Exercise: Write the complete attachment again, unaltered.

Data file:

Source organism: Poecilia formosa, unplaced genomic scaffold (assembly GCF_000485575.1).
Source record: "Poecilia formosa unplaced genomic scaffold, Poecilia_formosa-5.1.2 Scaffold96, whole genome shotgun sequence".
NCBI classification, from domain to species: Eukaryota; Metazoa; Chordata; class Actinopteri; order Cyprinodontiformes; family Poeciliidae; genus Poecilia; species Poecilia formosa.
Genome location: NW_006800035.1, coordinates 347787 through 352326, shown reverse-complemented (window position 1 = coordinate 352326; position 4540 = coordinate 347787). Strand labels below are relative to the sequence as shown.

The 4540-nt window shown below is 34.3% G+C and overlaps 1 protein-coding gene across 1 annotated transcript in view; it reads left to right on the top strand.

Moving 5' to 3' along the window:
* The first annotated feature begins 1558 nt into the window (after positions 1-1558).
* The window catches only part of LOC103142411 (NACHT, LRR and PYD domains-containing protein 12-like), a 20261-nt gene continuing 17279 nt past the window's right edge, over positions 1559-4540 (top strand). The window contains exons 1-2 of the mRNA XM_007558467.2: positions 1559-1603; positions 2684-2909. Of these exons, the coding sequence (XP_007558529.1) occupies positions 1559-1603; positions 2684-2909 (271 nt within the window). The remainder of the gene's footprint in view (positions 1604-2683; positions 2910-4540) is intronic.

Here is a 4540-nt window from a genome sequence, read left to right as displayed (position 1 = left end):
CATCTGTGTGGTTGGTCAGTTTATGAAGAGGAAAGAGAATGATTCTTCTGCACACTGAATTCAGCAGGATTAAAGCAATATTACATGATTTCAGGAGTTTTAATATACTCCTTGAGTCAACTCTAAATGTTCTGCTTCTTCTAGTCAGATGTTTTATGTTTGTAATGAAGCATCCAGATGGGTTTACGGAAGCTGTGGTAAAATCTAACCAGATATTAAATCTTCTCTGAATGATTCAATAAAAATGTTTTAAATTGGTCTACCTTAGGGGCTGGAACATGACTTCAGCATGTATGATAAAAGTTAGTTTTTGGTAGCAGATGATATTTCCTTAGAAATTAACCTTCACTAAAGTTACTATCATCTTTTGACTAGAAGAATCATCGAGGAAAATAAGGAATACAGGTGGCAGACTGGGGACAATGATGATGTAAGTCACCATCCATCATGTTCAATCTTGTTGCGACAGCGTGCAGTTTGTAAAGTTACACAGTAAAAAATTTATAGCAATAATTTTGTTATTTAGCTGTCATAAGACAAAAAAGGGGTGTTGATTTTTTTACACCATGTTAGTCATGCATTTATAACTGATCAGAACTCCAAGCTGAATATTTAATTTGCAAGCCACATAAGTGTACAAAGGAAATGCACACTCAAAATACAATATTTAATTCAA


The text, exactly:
Source organism: Poecilia formosa, unplaced genomic scaffold (assembly GCF_000485575.1).
Source record: "Poecilia formosa unplaced genomic scaffold, Poecilia_formosa-5.1.2 Scaffold96, whole genome shotgun sequence".
NCBI classification, from domain to species: Eukaryota; Metazoa; Chordata; class Actinopteri; order Cyprinodontiformes; family Poeciliidae; genus Poecilia; species Poecilia formosa.
Genome location: NW_006800035.1, coordinates 347787 through 352326, shown reverse-complemented (window position 1 = coordinate 352326; position 4540 = coordinate 347787). Strand labels below are relative to the sequence as shown.

The 4540-nt window shown below is 34.3% G+C and overlaps 1 protein-coding gene across 1 annotated transcript in view; it reads left to right on the top strand.

Moving 5' to 3' along the window:
* The first annotated feature begins 1558 nt into the window (after positions 1-1558).
* The window catches only part of LOC103142411 (NACHT, LRR and PYD domains-containing protein 12-like), a 20261-nt gene continuing 17279 nt past the window's right edge, over positions 1559-4540 (top strand). The window contains exons 1-2 of the mRNA XM_007558467.2: positions 1559-1603; positions 2684-2909. Of these exons, the coding sequence (XP_007558529.1) occupies positions 1559-1603; positions 2684-2909 (271 nt within the window). The remainder of the gene's footprint in view (positions 1604-2683; positions 2910-4540) is intronic.

Here is a 4540-nt window from a genome sequence, read left to right as displayed (position 1 = left end):
CATCTGTGTGGTTGGTCAGTTTATGAAGAGGAAAGAGAATGATTCTTCTGCACACTGAATTCAGCAGGATTAAAGCAATATTACATGATTTCAGGAGTTTTAATATACTCCTTGAGTCAACTCTAAATGTTCTGCTTCTTCTAGTCAGATGTTTTATGTTTGTAATGAAGCATCCAGATGGGTTTACGGAAGCTGTGGTAAAATCTAACCAGATATTAAATCTTCTCTGAATGATTCAATAAAAATGTTTTAAATTGGTCTACCTTAGGGGCTGGAACATGACTTCAGCATGTATGATAAAAGTTAGTTTTTGGTAGCAGATGATATTTCCTTAGAAATTAACCTTCACTAAAGTTACTATCATCTTTTGACTAGAAGAATCATCGAGGAAAATAAGGAATACAGGTGGCAGACTGGGGACAATGATGATGTAAGTCACCATCCATCATGTTCAATCTTGTTGCGACAGCGTGCAGTTTGTAAAGTTACACAGTAAAAAATTTATAGCAATAATTTTGTTATTTAGCTGTCATAAGACAAAAAAGGGGTGTTGATTTTTTTACACCATGTTAGTCATGCATTTATAACTGATCAGAACTCCAAGCTGAATATTTAATTTGCAAGCCACATAAGTGTACAAAGGAAATGCACACTCAAAATACAATATTTAATTCAA